João Meirelles likes to walk paths. He is a social entrepreneur who produces literature, a paulistano who went to live in Belém and the founder of an organization whose name honors the path that once connected the Atlantic to the Pacific. During our conversation, he moves between his passion for the work he has been doing for more than twenty years in the Amazon and a deep discomfort about the current situation of the biome.
The Peabiru Institute, founded by João in 1988, develops a series of initiatives in the Amazon, with its longest-running project supporting the production of honey from stingless bees. “These bees are much better adapted to ecosystems, as they have been around for 4 million years and there are no less than 200 like Apis,” says João. The contrast between the times is between native bees and those brought by Europeans during the colonial period. Over time, the species originating in the Amazon had their stingers atrophied, which is why they received their name. One of the consequences is that they do not bite, which allows the hives to be placed close to the houses of beekeepers.
“We didn’t invent anything, we just put it on the shelf,” says João about the product that can now be found on supermarket shelves or purchased online. Throughout the conversation, he does not spare references to “the great masters of meliponiculture”, such as Fernando Oliveira, technical manager of the Peabiru Institute’s Amazon Bee Program, Warwick Kerr and Paulo Nogueira Neto.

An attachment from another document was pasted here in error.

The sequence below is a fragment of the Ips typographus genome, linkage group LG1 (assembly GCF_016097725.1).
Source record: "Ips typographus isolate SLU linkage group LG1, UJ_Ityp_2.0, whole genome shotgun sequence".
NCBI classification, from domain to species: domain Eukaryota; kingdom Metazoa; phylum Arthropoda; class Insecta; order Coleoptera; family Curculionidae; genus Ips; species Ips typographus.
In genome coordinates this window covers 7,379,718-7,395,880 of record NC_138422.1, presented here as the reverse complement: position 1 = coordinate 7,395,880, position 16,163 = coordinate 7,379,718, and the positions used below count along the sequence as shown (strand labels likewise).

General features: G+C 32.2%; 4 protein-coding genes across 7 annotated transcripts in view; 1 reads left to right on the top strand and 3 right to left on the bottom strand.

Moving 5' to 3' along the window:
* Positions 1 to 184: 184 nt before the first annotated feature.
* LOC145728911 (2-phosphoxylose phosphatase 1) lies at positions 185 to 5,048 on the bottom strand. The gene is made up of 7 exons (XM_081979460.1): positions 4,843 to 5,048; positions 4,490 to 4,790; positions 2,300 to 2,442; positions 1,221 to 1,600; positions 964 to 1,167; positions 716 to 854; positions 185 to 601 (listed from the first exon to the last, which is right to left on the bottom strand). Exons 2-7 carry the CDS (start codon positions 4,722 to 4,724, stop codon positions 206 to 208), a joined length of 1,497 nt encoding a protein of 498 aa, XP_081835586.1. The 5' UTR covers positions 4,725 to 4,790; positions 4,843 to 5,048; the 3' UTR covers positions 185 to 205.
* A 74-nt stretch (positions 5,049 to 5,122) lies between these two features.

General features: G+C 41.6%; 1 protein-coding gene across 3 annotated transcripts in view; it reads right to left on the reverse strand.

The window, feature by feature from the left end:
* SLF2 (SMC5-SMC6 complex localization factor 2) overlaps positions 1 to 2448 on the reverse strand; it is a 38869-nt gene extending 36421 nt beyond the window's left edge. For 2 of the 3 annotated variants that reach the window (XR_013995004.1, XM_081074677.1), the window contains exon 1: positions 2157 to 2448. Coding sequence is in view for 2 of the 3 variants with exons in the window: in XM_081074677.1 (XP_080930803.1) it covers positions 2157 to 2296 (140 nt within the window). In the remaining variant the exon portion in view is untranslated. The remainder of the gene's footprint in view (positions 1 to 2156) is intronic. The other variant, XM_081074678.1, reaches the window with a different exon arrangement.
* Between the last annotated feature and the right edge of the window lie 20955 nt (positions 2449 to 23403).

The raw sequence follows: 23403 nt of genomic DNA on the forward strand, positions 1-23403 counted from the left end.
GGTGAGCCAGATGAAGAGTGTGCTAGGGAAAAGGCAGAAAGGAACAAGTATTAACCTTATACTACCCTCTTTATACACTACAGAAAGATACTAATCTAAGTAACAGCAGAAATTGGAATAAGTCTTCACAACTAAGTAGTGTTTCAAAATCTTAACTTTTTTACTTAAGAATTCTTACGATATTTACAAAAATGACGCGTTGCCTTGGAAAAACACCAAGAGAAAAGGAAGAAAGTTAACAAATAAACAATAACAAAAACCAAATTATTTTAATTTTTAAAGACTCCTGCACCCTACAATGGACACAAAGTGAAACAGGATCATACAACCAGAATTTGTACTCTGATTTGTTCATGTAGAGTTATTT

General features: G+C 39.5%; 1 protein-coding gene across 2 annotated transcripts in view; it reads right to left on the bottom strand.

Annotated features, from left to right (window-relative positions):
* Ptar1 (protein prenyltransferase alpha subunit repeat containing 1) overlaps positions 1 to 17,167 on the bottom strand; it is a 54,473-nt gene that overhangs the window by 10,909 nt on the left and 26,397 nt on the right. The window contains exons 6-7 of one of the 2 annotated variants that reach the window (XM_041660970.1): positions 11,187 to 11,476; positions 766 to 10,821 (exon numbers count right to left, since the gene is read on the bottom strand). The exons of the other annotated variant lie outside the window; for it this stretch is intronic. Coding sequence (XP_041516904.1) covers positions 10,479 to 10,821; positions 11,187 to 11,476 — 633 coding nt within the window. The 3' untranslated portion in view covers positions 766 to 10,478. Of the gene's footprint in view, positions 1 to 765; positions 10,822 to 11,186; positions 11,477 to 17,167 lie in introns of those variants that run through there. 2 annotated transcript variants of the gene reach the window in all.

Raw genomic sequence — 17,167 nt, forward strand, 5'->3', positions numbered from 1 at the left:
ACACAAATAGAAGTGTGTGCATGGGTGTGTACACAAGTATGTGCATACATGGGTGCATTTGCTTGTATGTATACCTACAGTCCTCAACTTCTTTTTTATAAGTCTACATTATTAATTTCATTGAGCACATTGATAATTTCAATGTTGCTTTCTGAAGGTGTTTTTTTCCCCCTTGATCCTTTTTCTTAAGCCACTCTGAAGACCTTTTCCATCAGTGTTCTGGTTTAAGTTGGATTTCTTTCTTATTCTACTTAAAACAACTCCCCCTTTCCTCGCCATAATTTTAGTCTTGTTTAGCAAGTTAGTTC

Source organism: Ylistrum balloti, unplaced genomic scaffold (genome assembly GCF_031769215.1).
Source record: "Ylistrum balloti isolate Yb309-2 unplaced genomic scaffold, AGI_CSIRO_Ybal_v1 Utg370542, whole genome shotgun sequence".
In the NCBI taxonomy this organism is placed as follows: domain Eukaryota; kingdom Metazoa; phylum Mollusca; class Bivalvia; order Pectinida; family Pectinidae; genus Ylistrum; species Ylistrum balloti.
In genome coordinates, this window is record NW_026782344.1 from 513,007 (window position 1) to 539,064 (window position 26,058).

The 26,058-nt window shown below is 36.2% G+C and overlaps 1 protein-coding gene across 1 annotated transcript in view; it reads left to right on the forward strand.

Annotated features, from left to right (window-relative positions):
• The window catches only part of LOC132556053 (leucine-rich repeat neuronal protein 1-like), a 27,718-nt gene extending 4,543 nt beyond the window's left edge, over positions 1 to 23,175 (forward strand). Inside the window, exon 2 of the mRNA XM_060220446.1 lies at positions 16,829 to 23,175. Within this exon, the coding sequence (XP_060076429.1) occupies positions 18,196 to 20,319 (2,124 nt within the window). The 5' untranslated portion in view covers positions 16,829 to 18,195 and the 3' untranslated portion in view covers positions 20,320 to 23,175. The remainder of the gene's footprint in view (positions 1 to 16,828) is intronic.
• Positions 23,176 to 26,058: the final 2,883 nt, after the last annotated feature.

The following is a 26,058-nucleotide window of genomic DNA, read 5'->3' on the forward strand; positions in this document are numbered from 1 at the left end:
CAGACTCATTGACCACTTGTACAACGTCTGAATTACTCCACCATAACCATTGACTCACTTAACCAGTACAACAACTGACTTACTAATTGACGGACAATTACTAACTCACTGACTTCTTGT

After listening to it, it is easy to see how honey is an interesting product, since it generates a series of positive externalities, as economists would say, or, in other words, good things for the environment and society. In addition to increasing the income of traditional peoples and communities, it contributes to the restoration and biodiversity of forests.
As we know, bees pollinate plants and, with this, increase the productivity of a series of other Amazonian fruits such as açaí, chestnut and cupuaçu. Because it does not face most of the challenges encountered by other forest products, a recent article by an English researcher, Janet Lowore, classifies it as an “almost perfect” product. João jokes that it is the only human product that, if removed from a sarcophagus, could still be consumed, referring to the challenge of the perishability of several items of forest origin.
When I ask about potential initiatives in the region, João pauses briefly and then says, “It’s all still very small, it’s all been a pilot project for thirty years.” For him, we should look at what already exists, where the demand is, and develop more sustainable chains for products such as açaí, wood or manioc flour.
According to him, “the açaí shows how it shouldn’t be.” The problems are diverse, such as child labor, ignored by certifiers, or the creation of monocultures, with negative impacts on biodiversity. “The PPE (Individual Protection Equipment) of those who harvest açaí are shorts… they have nothing to protect.”
Returning to Peabiru, the path that originally connected the Guaranis and the Incas, we see that one of the concerns along the 3,000-kilometer route was the signage. So that the path would not be lost over time, a species of grass, which grew little and regenerated easily, was planted along the path. For João, the key to the future for the Amazon is knowing how to listen. Be attentive to signs, both those communicated by traditional peoples and those placed by market demand.